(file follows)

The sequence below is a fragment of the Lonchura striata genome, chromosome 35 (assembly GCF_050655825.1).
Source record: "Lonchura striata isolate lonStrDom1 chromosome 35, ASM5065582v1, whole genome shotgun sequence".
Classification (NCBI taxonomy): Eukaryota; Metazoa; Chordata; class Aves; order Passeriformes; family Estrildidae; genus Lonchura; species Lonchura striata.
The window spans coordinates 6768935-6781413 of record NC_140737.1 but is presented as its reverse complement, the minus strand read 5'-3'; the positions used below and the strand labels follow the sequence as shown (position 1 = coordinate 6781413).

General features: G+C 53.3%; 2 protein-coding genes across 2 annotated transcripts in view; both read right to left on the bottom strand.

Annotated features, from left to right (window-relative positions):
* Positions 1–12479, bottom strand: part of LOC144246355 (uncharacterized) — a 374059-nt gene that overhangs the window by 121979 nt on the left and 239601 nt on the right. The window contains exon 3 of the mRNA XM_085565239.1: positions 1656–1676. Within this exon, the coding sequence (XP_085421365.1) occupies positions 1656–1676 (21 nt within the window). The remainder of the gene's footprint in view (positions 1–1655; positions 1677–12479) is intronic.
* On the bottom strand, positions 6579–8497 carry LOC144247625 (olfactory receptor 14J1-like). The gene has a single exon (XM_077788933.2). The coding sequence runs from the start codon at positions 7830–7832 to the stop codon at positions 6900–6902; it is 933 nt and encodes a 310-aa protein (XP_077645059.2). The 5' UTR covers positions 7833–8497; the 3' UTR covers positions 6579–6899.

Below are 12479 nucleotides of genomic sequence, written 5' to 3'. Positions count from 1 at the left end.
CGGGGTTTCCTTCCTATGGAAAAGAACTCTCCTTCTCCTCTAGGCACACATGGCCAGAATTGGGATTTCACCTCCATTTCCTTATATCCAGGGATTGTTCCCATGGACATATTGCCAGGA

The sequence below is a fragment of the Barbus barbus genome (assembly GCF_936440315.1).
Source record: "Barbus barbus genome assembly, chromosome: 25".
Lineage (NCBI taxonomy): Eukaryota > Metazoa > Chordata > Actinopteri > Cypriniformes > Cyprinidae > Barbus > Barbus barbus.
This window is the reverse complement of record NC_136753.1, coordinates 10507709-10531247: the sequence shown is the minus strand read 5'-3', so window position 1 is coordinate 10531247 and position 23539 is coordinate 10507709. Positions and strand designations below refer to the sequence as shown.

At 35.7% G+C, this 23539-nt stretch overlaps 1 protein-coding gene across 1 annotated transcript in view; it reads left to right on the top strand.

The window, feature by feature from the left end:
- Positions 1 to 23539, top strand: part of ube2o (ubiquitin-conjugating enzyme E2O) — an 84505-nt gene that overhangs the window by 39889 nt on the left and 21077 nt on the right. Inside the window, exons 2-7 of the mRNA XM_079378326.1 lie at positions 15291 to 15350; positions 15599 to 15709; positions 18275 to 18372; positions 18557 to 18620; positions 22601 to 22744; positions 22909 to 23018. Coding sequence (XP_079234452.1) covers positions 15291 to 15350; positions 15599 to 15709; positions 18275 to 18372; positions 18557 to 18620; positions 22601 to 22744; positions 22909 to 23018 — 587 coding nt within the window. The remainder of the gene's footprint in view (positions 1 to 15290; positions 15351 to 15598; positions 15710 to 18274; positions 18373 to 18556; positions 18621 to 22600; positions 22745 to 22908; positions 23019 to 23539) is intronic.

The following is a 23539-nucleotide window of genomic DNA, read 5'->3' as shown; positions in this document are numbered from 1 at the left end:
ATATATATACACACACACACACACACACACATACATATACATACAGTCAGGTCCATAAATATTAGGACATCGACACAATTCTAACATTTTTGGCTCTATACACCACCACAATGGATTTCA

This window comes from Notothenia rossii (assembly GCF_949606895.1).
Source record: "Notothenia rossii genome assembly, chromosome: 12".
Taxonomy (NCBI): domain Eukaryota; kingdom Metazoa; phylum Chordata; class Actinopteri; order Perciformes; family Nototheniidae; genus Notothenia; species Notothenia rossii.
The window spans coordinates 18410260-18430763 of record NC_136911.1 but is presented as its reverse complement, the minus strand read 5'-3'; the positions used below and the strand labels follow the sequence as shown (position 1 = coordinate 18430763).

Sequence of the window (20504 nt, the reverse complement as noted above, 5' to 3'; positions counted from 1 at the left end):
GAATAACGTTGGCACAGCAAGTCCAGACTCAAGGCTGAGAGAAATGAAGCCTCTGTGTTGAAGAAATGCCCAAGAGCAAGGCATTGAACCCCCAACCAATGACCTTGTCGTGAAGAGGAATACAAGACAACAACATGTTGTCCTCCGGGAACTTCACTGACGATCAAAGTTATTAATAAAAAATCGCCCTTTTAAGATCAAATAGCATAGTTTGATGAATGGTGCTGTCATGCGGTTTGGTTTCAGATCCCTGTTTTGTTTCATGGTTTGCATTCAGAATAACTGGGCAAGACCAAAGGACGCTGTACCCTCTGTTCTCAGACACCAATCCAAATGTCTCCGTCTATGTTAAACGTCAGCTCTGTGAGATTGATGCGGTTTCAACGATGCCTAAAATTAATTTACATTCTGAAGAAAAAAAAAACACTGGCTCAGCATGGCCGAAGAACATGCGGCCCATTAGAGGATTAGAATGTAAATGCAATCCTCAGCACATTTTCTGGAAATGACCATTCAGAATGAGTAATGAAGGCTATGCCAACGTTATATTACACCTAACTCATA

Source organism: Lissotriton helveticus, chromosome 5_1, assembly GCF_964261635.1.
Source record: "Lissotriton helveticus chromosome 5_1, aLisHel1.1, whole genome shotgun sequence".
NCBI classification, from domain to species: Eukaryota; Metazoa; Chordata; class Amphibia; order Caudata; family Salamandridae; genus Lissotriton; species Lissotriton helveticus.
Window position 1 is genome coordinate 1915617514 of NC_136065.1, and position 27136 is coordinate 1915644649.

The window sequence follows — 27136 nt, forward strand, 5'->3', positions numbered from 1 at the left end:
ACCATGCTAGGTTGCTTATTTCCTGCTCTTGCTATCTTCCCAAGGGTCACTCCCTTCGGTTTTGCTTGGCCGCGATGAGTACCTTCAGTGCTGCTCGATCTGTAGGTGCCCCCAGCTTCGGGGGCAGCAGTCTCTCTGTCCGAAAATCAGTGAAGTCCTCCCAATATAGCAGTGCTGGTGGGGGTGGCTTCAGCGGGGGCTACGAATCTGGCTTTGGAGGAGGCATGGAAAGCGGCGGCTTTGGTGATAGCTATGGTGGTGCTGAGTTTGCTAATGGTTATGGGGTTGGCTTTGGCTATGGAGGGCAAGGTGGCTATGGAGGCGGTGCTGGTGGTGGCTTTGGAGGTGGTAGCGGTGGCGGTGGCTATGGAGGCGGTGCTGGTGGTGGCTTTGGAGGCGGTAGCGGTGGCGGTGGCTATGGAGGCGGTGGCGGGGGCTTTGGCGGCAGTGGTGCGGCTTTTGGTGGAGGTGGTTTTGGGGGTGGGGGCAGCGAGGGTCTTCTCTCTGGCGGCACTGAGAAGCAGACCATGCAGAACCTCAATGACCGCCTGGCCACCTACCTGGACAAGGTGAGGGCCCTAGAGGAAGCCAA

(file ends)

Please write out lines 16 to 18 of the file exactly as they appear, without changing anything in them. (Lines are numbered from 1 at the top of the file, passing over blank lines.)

The window, feature by feature from the left end:
- Positions 1 to 23539, top strand: part of ube2o (ubiquitin-conjugating enzyme E2O) — an 84505-nt gene that overhangs the window by 39889 nt on the left and 21077 nt on the right. Inside the window, exons 2-7 of the mRNA XM_079378326.1 lie at positions 15291 to 15350; positions 15599 to 15709; positions 18275 to 18372; positions 18557 to 18620; positions 22601 to 22744; positions 22909 to 23018. Coding sequence (XP_079234452.1) covers positions 15291 to 15350; positions 15599 to 15709; positions 18275 to 18372; positions 18557 to 18620; positions 22601 to 22744; positions 22909 to 23018 — 587 coding nt within the window. The remainder of the gene's footprint in view (positions 1 to 15290; positions 15351 to 15598; positions 15710 to 18274; positions 18373 to 18556; positions 18621 to 22600; positions 22745 to 22908; positions 23019 to 23539) is intronic.

The following is a 23539-nucleotide window of genomic DNA, read 5'->3' as shown; positions in this document are numbered from 1 at the left end: